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Malignant Non-functioning Pancreatic Neuroendocrine Tumor

Hello-

My name is Elizabeth. I am 43 yrs old, a wife, mother and cancer survivor. Cancer first came to visit me in 2004. Stage 1B2 cervical cancer, large cell non-keratinizing. I had a radical hysterectomy by my fabulous Gyn-Oncologist, Dr Krishnansu Tewari. He saved my life.

In late summer of 2016 I started having some minor issues very close to the location of the cervical cancer so he sent me for a CT scan. The CT scan was clear for my pelvic region but there was a subcentimeter mass sitting in the head of my pancreas, in the uncinate process.

My PC Dr then ordered a MRI so he could get a clearer image of this mass. It turned out to be a 12X14mm mass, about 1.4cm. I then spent the next 6 months being sent from one specialist to another. Neuroendocrine tumors of the pancreas are very rare, approximately 1 in a million, but it turns out they are even more rare in the uncinate process area of the pancreas. I have seen a half dozen Oncologists, each having a differing opinion on how to treat this tumor.

An endoscopic biopsy revealed that it was malignant. I have heard everything from ‘Lets wait it and see how it behaves” to “it needs to come out ASAP.” To remove a tumor in this location required a radical procedure called a Whipple Procedure where they basically re-plumb your digestive tract. They remove a good portion of your pancreas, which will most likely make me a diabetic, your gall bladder and the first 12″ of your small bowel. The morbidity of this procedure is quite high, as well as a significant mortality rate.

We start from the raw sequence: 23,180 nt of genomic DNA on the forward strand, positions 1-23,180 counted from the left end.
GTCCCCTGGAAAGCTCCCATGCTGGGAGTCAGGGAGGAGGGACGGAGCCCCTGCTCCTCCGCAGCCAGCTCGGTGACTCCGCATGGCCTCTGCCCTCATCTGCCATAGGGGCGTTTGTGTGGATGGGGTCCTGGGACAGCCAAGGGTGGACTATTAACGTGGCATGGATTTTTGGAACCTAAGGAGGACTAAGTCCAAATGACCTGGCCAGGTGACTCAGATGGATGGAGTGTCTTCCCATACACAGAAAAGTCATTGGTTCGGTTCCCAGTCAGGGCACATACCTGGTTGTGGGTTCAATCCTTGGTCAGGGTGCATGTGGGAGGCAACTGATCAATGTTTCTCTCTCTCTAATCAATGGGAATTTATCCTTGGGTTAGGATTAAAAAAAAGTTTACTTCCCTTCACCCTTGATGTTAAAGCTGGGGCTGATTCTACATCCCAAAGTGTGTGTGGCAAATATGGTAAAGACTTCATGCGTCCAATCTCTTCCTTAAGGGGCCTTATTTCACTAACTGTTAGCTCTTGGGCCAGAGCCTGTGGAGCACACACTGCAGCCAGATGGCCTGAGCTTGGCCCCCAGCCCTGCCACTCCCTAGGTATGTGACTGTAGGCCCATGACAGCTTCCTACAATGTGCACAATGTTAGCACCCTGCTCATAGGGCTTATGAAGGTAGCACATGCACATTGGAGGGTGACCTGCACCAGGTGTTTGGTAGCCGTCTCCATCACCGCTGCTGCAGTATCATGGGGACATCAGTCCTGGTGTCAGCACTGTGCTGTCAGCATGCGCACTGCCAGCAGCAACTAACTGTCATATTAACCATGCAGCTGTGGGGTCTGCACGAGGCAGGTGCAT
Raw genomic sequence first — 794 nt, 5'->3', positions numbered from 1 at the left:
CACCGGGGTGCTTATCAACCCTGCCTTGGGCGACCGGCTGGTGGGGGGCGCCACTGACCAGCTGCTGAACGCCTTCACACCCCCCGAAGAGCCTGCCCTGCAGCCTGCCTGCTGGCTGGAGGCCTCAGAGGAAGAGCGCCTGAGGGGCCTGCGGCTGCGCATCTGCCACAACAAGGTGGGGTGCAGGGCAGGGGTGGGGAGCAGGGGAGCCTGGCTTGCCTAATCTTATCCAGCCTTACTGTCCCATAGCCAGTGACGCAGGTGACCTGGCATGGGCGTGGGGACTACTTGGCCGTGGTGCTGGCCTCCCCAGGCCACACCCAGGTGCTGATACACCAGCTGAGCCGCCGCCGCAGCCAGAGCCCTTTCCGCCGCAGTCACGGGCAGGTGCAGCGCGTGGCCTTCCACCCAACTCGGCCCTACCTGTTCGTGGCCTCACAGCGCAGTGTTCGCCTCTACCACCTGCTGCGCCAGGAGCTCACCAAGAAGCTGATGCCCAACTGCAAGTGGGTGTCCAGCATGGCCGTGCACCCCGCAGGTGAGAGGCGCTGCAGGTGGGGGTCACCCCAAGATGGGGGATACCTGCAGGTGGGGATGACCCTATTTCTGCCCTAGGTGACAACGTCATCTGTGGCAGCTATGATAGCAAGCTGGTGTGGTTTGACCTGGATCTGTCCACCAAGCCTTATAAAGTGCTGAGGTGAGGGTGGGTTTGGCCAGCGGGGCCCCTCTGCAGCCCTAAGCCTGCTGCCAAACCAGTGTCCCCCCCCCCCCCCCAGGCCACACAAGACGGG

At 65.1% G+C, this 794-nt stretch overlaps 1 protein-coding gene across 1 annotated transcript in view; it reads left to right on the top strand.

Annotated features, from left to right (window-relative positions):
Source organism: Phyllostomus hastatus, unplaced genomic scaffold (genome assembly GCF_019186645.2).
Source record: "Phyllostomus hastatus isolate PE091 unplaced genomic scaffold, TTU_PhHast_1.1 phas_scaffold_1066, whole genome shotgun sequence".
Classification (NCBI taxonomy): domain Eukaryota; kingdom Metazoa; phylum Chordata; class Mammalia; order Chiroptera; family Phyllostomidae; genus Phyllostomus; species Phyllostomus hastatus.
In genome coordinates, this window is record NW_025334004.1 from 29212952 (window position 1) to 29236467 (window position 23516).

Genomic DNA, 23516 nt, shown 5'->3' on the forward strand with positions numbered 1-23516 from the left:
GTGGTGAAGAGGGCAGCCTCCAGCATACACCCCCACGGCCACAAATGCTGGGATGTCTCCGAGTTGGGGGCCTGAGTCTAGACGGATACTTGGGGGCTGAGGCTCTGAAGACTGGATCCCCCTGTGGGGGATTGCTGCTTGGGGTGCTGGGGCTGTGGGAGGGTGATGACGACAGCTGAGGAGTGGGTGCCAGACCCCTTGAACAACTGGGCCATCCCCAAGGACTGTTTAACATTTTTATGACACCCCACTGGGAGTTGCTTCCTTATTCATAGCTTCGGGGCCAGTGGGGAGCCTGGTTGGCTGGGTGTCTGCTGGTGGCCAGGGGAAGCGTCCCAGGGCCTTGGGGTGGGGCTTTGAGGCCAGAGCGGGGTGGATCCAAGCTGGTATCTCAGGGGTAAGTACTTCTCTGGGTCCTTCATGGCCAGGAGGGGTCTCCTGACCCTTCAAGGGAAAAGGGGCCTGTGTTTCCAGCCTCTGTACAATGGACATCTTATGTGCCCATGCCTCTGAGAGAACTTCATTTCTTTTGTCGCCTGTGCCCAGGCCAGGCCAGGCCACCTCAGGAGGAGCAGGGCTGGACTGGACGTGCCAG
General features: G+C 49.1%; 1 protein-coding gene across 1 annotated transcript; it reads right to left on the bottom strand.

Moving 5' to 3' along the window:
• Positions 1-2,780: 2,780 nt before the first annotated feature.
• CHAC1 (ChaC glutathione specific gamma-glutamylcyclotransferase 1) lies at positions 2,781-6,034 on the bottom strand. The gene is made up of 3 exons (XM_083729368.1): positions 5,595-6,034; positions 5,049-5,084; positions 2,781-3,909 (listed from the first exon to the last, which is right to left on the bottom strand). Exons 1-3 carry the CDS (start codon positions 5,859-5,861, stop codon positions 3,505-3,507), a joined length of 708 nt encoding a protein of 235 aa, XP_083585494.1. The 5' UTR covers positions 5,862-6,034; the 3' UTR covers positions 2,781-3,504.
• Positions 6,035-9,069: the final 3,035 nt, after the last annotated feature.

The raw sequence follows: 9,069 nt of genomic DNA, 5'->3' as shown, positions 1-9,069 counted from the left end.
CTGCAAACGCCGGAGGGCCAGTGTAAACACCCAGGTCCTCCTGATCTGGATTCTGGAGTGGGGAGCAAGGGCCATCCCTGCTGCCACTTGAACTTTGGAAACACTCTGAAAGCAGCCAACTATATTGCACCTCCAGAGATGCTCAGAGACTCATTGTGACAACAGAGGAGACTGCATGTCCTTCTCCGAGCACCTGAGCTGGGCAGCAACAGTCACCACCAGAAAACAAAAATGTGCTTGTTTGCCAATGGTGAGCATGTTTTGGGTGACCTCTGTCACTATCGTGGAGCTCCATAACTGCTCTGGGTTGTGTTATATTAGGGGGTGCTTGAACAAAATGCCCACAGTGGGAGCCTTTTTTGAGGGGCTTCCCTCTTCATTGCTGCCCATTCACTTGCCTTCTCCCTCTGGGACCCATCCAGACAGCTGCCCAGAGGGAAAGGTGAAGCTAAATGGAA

In February of 2017 I went to see a Neuroendocrine specialist at Stanford University. Due to my age and my Lupus diagnosis that I received in 2007 he recommended that we wait and watch it. At 2cm is when they will want to do the Whipple. Since there are so many adverse complications with this procedure he thinks the closer he can get me to 50 without a Whipple, the better off I will be. These tumors are typically very slow growing. For that, I am extremely grateful.

When I was diagnosed I asked everyone I could if they knew anyone who had a Whipple.  I found a few who had but they were mostly in their late 60’s or early 70’s and a good portion of them had their tumor in the tail of the pancreas. The Whipple is much easier when the tumor is located in the tail of the pancreas, they can remove it laparoscopically with a small incision and solely remove the tumor and sometimes your spleen. The morbidity of this procedure is much less as well as the mortality rate.

So, for now, we will watch it and get scanned every 3 months. As it approaches 2cm is when it will have to be removed before it can metastisize to my liver.

If anyone reading this is ever diagnosed with the same thing I would be happy to talk with you. Knowing you’re not alone is so important and comforting.  You can find me on Instagram under PicturePerfectMakeup92. I am also a makeup artist. I am grateful for time. Time to research, find good specialists, save money and most importantly, ENJOY LIFE! Please know you are never alone, just a few key strokes away from someone who knows what you’re going through and is always willing to listen. I am one of those people, please do not hesitate to contact me. Thank you for taking time out of your schedule and reading my story.  God bless you. 

 

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